There are hundreds of thousands of those embryos currently frozen away in in vitro fertilization clinics. And it is absolutely unrealistic to imagine that anything will happen to those other than they’re eventually getting discarded. So as much as I think human embryos deserve moral status, it is hard to see why it’s more ethical to throw them away than to take some that are destined for discarding and do something that might help somebody.
At first blush this seems a compassionate response to a situation Collins would prefer had never arisen. But his is a materialist vision of compassion. It balances only the moral status of the embryo with the good that might result from its being experimented on. But what of the soul of the experimenters? When Collins acknowledges the immorality of research done on embryos created for just that purpose, he implicitly concedes that it is the research itself—as the telos of the embryos’ creation—that is immoral. His argument, then, may be restated thusly: Men committed evil by creating excess embryos for IVF, so other men should commit evil in order that something good might arise.
Imagine that instead of frozen embryos, hundreds of thousands of adult men and women were stored in a suspended animation from which they will never awake. Would it be justifiable to experiment on their still-living bodies—without prior consent—even if doing so might save lives? If, as Collins claims to believe, “human embryos deserve moral status,” the moral dynamics are analogous. Unless, that is, “moral status” is meant as a palliative cipher, a vague gesture toward an embryo possessing some moral worth but not that of a human being.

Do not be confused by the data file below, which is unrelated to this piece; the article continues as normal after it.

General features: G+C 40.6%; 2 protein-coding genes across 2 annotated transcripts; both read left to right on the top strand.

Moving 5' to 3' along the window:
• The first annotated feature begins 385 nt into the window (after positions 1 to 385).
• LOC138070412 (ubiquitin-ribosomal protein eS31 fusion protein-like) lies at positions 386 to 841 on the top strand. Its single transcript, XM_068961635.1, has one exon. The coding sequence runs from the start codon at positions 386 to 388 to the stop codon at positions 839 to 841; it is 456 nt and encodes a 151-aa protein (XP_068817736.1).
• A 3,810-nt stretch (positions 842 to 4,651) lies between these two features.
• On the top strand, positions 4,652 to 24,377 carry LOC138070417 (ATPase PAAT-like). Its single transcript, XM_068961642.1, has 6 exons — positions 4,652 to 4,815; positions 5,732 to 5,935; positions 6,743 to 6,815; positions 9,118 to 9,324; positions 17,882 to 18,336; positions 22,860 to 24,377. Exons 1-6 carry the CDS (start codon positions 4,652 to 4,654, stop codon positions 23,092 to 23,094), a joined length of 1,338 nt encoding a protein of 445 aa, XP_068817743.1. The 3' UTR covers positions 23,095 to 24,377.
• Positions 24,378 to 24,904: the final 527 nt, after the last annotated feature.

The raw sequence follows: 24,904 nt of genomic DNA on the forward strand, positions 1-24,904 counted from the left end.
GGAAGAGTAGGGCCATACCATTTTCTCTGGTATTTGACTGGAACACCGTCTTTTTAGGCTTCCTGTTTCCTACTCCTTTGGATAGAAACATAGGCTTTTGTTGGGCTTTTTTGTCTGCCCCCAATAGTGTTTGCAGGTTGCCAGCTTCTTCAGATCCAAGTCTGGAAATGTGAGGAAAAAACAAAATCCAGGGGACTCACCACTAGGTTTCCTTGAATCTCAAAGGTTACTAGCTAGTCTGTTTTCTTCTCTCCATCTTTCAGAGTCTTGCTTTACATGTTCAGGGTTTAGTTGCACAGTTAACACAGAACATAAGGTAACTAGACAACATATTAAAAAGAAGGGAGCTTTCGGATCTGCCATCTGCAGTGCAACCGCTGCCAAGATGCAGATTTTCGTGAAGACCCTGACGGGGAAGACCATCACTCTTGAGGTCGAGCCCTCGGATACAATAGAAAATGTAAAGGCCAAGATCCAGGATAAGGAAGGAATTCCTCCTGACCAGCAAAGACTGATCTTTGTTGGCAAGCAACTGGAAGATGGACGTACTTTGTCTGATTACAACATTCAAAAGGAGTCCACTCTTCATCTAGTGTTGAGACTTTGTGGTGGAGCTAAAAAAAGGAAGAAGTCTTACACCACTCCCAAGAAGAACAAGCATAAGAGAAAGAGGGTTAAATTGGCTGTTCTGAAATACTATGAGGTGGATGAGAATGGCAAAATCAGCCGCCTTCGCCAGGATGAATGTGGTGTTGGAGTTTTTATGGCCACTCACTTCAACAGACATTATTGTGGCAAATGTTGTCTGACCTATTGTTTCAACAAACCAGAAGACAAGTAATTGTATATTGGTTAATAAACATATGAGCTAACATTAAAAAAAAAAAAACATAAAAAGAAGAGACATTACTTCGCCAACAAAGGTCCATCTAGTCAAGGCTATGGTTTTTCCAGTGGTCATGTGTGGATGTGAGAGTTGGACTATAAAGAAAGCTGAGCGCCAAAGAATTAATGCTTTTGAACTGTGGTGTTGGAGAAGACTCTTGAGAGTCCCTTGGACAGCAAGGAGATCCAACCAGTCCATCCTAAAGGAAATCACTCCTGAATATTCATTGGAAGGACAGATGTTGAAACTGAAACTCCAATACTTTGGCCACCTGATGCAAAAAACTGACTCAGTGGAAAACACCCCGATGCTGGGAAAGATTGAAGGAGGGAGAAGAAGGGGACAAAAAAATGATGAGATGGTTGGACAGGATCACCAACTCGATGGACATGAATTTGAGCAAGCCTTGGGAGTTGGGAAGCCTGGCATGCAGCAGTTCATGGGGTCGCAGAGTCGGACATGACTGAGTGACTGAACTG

C. S. Lewis, whom Collins admires, would be quick to admonish him that this is the worldview not of the scientist, but of the Magician, who sees nature, even other humans, as raw material awaiting the imprint of will.
Collins offered an explanation for why he resigned the directorship: He believes “that no single person should serve in the position too long.” One suspects it also has to do with the firestorm of controversies he’s been embroiled in this year. While it may be possible for reasonable people to disagree about the ethics of embryonic stem cell research, some fruits of the Magician’s worldview—such as human-animal chimeras—are, for almost everyone, beyond the pale.
The University of Pittsburgh’s experiment in “humanizing” rodents with fetal tissue harvested from elective abortions was just one of many such projects funded by the NIH. While this particular study was approved for funding by Anthony Fauci’s NIAID, the buck ultimately stops with Collins. Lest one assume out of charity that these grant approvals were made without Collins's knowledge, in 2019 Collins opposed the Trump administration's decision to ban NIH intramural research using fetal tissue and to require grants for extramural research with fetal tissue to be reviewed by an ethics advisory board. Last spring, these restrictions were rescinded with Collins's full support.